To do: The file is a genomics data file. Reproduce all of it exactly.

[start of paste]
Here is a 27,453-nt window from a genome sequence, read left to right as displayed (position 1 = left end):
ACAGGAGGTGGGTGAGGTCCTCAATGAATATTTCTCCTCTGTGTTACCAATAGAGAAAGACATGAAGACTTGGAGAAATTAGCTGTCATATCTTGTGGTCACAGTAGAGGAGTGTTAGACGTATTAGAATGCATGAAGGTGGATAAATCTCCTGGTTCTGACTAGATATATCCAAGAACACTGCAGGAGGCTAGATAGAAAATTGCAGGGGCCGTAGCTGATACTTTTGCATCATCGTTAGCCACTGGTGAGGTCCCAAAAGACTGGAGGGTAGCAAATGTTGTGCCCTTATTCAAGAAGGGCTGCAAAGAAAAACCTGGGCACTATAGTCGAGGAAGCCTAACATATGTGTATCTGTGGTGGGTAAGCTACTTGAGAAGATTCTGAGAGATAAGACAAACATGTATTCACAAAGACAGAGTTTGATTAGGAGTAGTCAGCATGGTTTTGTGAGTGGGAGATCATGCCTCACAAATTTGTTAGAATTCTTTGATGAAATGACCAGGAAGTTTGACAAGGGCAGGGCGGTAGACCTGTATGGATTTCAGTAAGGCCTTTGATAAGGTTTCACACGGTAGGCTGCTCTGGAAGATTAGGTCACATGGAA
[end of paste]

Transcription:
Here is a 27,453-nt window from a genome sequence, read left to right as displayed (position 1 = left end):
ACAGGAGGTGGGTGAGGTCCTCAATGAATATTTCTCCTCTGTGTTACCAATAGAGAAAGACATGAAGACTTGGAGAAATTAGCTGTCATATCTTGTGGTCACAGTAGAGGAGTGTTAGACGTATTAGAATGCATGAAGGTGGATAAATCTCCTGGTTCTGACTAGATATATCCAAGAACACTGCAGGAGGCTAGATAGAAAATTGCAGGGGCCGTAGCTGATACTTTTGCATCATCGTTAGCCACTGGTGAGGTCCCAAAAGACTGGAGGGTAGCAAATGTTGTGCCCTTATTCAAGAAGGGCTGCAAAGAAAAACCTGGGCACTATAGTCGAGGAAGCCTAACATATGTGTATCTGTGGTGGGTAAGCTACTTGAGAAGATTCTGAGAGATAAGACAAACATGTATTCACAAAGACAGAGTTTGATTAGGAGTAGTCAGCATGGTTTTGTGAGTGGGAGATCATGCCTCACAAATTTGTTAGAATTCTTTGATGAAATGACCAGGAAGTTTGACAAGGGCAGGGCGGTAGACCTGTATGGATTTCAGTAAGGCCTTTGATAAGGTTTCACACGGTAGGCTGCTCTGGAAGATTAGGTCACATGGAA